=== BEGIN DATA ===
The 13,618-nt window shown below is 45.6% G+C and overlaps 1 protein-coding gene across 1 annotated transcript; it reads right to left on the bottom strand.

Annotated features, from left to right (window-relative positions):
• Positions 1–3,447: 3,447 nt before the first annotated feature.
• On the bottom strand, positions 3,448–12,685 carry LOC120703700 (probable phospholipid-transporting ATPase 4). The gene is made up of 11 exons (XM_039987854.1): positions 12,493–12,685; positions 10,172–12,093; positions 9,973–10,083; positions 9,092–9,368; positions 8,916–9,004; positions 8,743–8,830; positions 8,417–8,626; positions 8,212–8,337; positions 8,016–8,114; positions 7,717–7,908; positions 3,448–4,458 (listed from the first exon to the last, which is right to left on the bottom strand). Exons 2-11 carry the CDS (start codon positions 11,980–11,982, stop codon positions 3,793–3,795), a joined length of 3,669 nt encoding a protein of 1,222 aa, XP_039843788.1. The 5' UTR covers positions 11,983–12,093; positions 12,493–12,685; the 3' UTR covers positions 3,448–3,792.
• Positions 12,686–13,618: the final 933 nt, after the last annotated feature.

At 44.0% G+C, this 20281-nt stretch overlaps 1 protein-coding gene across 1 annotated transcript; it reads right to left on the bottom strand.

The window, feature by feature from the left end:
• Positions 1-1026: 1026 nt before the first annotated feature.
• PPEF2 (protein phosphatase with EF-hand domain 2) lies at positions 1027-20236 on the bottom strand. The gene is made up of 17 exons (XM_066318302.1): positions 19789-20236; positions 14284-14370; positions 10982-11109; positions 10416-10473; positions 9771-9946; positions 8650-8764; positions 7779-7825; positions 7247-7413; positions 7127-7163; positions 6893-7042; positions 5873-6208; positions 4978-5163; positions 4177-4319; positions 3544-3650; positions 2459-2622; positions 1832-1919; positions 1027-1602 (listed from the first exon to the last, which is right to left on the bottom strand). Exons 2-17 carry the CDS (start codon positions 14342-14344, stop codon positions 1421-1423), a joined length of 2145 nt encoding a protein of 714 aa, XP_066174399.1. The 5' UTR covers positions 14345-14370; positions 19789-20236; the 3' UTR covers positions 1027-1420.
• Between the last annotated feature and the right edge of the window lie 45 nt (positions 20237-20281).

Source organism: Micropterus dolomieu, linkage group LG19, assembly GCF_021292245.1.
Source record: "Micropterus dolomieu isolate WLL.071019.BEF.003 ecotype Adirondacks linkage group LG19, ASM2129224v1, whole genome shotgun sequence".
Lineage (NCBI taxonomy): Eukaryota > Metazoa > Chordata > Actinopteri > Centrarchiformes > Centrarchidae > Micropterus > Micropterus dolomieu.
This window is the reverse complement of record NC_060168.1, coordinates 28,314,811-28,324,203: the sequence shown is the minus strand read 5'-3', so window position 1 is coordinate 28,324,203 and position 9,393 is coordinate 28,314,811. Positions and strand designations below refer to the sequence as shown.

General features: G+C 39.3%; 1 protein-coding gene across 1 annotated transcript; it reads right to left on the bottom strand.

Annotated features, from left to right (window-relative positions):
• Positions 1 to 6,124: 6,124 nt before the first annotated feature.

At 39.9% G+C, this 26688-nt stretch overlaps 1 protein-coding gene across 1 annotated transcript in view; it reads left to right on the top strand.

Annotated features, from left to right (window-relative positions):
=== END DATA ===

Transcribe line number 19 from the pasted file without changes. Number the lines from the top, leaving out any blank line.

Annotated features, from left to right (window-relative positions):